Six Cambodian farmers killed by anti-tank mine from 1980s: police
October 2, 2012, 12:05 am TWN
PHNOM PENH, Cambodia -- Six Cambodian farmers died after their truck hit an old anti-tank mine believed to have been planted during fighting between the army and Khmer Rouge guerrillas in the 1980s, police said Monday.
Two others were seriously injured in the blast in northwest Battambang province on Sunday evening, according to local police chief Khum Soy, who said the victims were aged from 17 to 56.
“They were on their way home from the market when they ran over the anti-tank mine,” he said.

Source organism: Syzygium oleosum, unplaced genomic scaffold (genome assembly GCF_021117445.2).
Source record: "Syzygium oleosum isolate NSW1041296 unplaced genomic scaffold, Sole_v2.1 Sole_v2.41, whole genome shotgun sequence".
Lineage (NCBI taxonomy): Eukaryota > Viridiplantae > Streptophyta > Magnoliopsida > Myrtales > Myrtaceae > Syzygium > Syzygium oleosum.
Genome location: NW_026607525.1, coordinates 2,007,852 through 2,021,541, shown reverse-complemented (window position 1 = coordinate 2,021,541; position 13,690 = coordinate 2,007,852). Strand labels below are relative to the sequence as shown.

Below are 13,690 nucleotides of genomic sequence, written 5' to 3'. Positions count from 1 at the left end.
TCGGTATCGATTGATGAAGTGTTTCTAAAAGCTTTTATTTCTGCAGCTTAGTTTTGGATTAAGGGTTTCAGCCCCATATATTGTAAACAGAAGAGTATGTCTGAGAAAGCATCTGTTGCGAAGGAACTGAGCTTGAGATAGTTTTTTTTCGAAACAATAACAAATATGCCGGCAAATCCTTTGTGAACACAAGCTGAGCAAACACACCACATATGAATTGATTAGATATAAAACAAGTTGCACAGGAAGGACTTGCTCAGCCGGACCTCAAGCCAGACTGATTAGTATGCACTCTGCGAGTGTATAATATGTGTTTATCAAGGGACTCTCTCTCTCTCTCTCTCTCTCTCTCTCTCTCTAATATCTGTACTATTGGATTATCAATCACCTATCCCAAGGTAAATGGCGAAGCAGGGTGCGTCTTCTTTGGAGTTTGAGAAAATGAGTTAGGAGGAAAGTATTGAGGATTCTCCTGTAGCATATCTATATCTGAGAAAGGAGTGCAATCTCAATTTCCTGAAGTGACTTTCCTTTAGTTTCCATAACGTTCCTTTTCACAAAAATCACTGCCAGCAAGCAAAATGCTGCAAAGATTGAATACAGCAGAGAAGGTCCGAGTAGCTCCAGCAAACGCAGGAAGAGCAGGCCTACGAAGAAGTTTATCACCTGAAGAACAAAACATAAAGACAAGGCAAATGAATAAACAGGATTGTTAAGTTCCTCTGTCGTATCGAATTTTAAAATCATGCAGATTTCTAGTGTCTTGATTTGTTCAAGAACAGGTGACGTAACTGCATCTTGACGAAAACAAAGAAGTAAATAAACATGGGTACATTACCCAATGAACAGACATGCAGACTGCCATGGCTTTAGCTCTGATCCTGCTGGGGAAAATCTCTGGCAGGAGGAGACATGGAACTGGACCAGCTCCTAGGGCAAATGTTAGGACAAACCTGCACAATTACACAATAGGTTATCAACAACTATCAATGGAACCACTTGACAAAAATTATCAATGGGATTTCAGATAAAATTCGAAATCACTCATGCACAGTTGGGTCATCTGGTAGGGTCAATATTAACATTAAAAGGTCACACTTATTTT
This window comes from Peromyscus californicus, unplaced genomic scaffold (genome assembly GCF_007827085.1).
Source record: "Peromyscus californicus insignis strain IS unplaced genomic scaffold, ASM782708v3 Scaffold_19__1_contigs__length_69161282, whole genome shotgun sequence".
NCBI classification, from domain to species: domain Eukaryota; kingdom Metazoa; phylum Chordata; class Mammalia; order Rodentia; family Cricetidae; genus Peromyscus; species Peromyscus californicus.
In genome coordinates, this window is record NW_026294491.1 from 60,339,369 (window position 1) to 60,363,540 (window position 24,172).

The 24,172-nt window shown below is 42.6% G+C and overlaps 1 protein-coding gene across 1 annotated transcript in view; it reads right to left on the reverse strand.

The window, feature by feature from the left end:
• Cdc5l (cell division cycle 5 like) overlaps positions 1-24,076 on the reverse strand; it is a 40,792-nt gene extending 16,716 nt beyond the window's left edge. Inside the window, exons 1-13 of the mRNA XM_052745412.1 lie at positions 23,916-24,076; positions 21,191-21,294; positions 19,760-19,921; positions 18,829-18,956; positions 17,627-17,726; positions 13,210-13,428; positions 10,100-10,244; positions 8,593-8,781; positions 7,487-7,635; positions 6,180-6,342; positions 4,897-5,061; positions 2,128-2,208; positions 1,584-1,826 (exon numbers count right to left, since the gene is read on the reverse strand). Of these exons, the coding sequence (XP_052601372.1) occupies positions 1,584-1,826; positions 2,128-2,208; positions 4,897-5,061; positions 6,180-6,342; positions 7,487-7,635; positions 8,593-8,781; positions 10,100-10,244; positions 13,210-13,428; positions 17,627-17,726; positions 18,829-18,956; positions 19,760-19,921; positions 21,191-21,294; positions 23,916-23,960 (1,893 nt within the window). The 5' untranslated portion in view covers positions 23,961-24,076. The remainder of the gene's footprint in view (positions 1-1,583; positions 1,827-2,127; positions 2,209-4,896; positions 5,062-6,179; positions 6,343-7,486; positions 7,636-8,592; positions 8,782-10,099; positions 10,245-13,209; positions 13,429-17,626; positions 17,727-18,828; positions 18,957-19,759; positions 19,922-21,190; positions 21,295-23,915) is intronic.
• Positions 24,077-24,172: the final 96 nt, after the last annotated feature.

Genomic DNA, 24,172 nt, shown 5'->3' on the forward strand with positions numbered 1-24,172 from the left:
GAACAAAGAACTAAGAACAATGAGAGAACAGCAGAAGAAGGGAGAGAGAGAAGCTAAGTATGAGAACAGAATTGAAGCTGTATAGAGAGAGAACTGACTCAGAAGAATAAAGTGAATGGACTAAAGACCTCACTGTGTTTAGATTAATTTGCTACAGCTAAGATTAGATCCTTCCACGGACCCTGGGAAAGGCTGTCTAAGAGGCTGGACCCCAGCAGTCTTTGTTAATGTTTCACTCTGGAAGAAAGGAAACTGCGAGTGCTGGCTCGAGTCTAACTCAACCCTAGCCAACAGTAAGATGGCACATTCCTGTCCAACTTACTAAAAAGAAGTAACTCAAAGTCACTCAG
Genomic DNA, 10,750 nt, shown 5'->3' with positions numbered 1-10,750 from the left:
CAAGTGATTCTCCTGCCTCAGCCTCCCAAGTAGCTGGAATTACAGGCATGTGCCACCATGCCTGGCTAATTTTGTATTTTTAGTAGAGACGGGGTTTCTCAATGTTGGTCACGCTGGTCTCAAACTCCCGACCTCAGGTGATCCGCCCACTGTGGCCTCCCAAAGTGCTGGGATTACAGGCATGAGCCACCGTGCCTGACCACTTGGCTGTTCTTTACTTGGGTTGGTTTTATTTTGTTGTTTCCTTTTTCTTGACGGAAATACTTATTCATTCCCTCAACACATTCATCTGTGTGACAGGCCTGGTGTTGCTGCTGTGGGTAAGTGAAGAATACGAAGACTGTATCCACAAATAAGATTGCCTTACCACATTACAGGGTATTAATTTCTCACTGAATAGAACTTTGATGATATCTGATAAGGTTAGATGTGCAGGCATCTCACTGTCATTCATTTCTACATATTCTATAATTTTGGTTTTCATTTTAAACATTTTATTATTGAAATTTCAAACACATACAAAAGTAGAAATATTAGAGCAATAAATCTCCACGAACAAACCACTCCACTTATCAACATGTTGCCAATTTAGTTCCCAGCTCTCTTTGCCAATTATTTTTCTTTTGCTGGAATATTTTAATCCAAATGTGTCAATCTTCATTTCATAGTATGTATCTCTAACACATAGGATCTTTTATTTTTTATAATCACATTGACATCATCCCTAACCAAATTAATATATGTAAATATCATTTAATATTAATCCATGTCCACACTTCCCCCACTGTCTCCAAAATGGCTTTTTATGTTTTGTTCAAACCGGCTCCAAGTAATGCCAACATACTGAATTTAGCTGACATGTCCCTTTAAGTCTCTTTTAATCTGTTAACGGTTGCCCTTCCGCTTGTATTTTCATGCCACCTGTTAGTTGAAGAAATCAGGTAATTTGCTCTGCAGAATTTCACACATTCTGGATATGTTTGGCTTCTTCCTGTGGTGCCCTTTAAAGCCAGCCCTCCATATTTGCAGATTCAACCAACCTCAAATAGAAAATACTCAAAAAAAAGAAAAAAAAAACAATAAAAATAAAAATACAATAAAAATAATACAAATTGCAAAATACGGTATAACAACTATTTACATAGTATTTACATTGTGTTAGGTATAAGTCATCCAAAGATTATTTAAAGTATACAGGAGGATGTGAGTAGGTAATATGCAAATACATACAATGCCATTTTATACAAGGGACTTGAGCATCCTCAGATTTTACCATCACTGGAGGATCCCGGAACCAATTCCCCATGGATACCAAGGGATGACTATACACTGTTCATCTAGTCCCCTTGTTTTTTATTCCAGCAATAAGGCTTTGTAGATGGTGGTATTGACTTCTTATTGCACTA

Nearly three decades of civil war have left impoverished Cambodia one of the world's most heavily mined countries.
In 2011, leftover landmines and other unexploded ordnance killed 43 people and caused 168 injuries including 33 amputations, according to official statistics.
The Khmer Rouge, which oversaw the deaths of up to two million people through starvation, overwork, torture or execution, were driven from power in 1979. They fought government forces until the communist movement collapsed in the late 1990s.